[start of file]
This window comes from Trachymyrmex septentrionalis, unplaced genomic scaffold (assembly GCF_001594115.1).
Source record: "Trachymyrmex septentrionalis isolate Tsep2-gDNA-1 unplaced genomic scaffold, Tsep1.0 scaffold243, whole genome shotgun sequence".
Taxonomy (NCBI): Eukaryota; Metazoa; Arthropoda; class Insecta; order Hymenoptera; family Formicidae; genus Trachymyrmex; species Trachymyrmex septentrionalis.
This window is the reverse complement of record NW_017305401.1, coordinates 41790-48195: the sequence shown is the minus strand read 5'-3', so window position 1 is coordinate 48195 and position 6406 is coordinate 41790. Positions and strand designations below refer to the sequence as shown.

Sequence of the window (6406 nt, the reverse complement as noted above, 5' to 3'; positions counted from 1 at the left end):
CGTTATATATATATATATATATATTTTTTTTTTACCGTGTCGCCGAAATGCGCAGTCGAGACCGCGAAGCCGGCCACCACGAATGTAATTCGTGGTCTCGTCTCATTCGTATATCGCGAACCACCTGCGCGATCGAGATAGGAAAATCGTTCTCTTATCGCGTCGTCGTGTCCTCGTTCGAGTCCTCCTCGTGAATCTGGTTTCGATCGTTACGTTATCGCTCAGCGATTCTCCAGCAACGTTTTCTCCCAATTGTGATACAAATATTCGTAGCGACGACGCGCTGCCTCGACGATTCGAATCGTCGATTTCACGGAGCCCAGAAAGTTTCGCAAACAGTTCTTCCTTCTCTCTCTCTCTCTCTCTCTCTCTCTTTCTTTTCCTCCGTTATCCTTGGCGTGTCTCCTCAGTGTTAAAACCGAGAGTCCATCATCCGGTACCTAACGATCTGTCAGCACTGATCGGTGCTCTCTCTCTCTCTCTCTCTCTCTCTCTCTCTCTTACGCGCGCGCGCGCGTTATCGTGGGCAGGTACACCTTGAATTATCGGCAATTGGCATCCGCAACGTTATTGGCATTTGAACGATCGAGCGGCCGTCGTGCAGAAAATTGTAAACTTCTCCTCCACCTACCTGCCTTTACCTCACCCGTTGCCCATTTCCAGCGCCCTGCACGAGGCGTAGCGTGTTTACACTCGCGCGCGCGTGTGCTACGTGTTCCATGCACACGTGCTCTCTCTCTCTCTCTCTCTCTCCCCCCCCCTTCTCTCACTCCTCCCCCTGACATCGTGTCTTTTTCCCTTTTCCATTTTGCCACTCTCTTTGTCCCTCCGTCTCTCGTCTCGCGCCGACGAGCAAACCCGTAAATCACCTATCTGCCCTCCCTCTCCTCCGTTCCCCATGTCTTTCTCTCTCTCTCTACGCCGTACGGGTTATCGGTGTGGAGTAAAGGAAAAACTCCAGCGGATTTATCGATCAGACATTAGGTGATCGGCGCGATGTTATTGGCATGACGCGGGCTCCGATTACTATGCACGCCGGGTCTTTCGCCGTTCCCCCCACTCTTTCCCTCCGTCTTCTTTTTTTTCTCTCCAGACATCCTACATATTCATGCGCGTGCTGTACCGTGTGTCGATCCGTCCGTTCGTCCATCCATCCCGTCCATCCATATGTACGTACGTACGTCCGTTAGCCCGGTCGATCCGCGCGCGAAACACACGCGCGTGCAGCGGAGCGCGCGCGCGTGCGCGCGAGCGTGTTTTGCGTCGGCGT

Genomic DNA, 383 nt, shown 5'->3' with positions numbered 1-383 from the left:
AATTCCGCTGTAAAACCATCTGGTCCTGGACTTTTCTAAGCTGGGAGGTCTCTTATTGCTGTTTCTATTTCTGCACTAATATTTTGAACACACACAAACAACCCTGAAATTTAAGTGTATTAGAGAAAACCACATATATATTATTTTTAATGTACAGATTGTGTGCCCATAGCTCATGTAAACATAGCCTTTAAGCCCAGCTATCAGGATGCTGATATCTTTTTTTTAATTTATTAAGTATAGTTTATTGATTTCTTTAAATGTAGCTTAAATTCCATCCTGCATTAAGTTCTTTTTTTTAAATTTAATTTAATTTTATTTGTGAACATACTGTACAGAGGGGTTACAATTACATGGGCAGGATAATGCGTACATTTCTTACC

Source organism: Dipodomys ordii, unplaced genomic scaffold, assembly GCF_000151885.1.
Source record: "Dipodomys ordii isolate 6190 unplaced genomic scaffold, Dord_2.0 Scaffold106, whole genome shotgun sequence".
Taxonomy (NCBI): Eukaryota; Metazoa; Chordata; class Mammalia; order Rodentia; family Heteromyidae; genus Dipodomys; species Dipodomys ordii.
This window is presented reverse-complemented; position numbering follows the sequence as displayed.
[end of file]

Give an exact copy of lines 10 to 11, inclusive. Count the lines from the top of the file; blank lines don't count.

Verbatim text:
Source record: "Dipodomys ordii isolate 6190 unplaced genomic scaffold, Dord_2.0 Scaffold106, whole genome shotgun sequence".
Taxonomy (NCBI): Eukaryota; Metazoa; Chordata; class Mammalia; order Rodentia; family Heteromyidae; genus Dipodomys; species Dipodomys ordii.